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cenk: rocky anderson was one of the most progressive politicians in the country the mayor of salt lake city, nonetheless still impressive. he decided to run for president in 2012. he was the head of the justice party. he did not make it. he is with us here, did make it back to "the young turks." great to have you back with us. let me start with that first question, what went wrong why didn't you win? >> i don't think anyone went wrong. gentlemen intend to win. cenk: maybe that was the problem. >> we did everything we could to get out the word, help race
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consciousness. the point is not that the electoral system is going to solve this countries problems, because if that's what we're waiting for, it's not going to happen. the gilded age is going to get more and more gilded. we are going to be violating civil rights to an extent never before seen in this country without a popular movement, and that's what this campaign was all about. cenk: i know, let me talk to you about that. when we had you on "the young turks" before the election a couple of times you hoped with the arab spring, the social media, why didn't it catch fire. >> i still have the same hope. it's all part and parcel of the same thing building a popular movement. if we had a sustained movement like with the arab spring, with the civil rights movement, the labor movement, the women's
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suffrage movement, if people would get away from their television sets for a wail. cenk: how dare you. >> they'll be informed, but then get out and take action, otherwise and mobilize. like joe hill said before he was executed, the great labor organizer, don't mourn organize. the point is, we all have to be engaged citizens. we need -- if we're upset about the destruction of our constitutional republic where we have a president and a congress who seem to think it's ok to add u.s. citizens to assassination lists, and take not only them out, but their 16-year-old sons who are also u.s. citizens, if they think that it's ok that we send drones over, you know, president obama ther night in the state of the union got this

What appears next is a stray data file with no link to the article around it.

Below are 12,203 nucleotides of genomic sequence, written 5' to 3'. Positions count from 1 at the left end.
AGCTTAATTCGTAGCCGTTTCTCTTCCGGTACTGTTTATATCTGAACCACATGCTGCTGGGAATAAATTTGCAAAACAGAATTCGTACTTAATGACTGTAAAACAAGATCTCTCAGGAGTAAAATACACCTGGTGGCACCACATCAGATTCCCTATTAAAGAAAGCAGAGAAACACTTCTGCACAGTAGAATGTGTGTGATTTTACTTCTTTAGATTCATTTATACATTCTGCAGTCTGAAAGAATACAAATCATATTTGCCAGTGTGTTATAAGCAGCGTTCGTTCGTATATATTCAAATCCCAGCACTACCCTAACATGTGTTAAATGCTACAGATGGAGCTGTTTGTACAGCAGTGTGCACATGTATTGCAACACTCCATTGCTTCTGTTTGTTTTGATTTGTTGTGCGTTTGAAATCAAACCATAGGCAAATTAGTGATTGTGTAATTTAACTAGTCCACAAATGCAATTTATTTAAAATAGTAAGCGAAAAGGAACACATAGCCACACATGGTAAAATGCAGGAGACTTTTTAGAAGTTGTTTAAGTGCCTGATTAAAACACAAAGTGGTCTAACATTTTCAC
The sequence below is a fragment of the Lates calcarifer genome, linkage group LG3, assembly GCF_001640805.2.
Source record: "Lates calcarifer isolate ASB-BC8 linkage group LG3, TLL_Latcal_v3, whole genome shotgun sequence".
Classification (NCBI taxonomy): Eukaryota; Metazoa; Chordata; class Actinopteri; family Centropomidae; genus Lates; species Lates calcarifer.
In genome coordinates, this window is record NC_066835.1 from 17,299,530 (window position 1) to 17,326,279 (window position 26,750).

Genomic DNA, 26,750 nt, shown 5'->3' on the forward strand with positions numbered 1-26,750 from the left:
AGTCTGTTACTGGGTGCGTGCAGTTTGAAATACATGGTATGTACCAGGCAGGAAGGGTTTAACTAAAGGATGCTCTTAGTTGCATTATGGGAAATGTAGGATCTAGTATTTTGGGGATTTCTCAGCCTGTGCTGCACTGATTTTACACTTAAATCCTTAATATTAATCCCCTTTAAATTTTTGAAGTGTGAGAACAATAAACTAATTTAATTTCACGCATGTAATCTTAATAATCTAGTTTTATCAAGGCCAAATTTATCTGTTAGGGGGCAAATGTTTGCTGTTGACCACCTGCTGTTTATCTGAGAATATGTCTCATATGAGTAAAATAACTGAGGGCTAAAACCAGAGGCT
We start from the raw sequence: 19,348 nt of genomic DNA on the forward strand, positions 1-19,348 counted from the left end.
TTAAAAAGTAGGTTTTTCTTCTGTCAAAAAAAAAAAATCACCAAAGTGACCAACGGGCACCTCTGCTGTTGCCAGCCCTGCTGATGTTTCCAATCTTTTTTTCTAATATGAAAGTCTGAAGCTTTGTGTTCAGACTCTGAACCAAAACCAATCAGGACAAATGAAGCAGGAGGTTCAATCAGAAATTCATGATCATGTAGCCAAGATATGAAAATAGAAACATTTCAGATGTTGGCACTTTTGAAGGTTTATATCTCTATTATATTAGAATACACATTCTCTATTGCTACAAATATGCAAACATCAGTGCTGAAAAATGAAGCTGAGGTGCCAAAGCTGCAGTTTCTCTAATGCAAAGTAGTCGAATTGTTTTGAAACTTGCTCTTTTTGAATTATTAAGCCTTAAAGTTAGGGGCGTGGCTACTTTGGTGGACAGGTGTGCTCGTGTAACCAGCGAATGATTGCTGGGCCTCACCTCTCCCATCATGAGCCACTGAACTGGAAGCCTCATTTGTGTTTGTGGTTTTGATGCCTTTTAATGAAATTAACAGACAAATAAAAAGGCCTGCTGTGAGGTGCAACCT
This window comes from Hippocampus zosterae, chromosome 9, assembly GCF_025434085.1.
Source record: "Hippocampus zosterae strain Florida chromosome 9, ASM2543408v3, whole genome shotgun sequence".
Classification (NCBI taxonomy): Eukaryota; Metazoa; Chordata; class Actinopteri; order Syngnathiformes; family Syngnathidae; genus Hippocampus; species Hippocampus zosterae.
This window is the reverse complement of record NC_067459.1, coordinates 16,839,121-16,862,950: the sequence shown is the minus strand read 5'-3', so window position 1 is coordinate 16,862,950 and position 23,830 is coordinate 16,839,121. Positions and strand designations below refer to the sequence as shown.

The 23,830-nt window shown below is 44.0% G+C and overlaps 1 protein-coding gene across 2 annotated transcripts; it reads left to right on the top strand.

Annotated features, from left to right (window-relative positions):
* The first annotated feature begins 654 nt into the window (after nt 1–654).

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great applause for saying we're finally bringing our troops back home. he didn't say anything about the fact that we're continuing the drone war program, the killings of thousands of people, many of the vast majority of them innocent civilians men women and children creating so much more hatred toward the united states. cenk: i think you're absolutely right about that. we talk about it on "the young turks" all the time. the problem is in my experience, people don't actually take to the streets unless it concerns them. when you talk about the drone program, it rates anywhere between 83% to 55% depending on how you ask the question, but it's very popular. why? because they're not the ones getting droned. in vietnam there were huge protester because people were going to go to vietnam and die. they didn't want to do that. the labor movement affected how people feed their family. the civil rights movement affected african-americans and
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people in the country. what's it going to take for action in this country? >> first of all, the drone program will affect every one of us and generations to come, because we are generating so much more hatred and hostility toward the united states. let's look at another thing that president obama talked about the other night. he's talking about raising the minimum wage to $9 an hour by the year 2000 fennel, when five years ago, he promised that he would push for an increase in the minimum wage to nine and a half dollars by two years ago. so what's happened? we've seen since 1968, a decrease by 30%, 30 million people making about 50% less now when adjusted for inflation when c.e.o. compensation averages more than 900% more.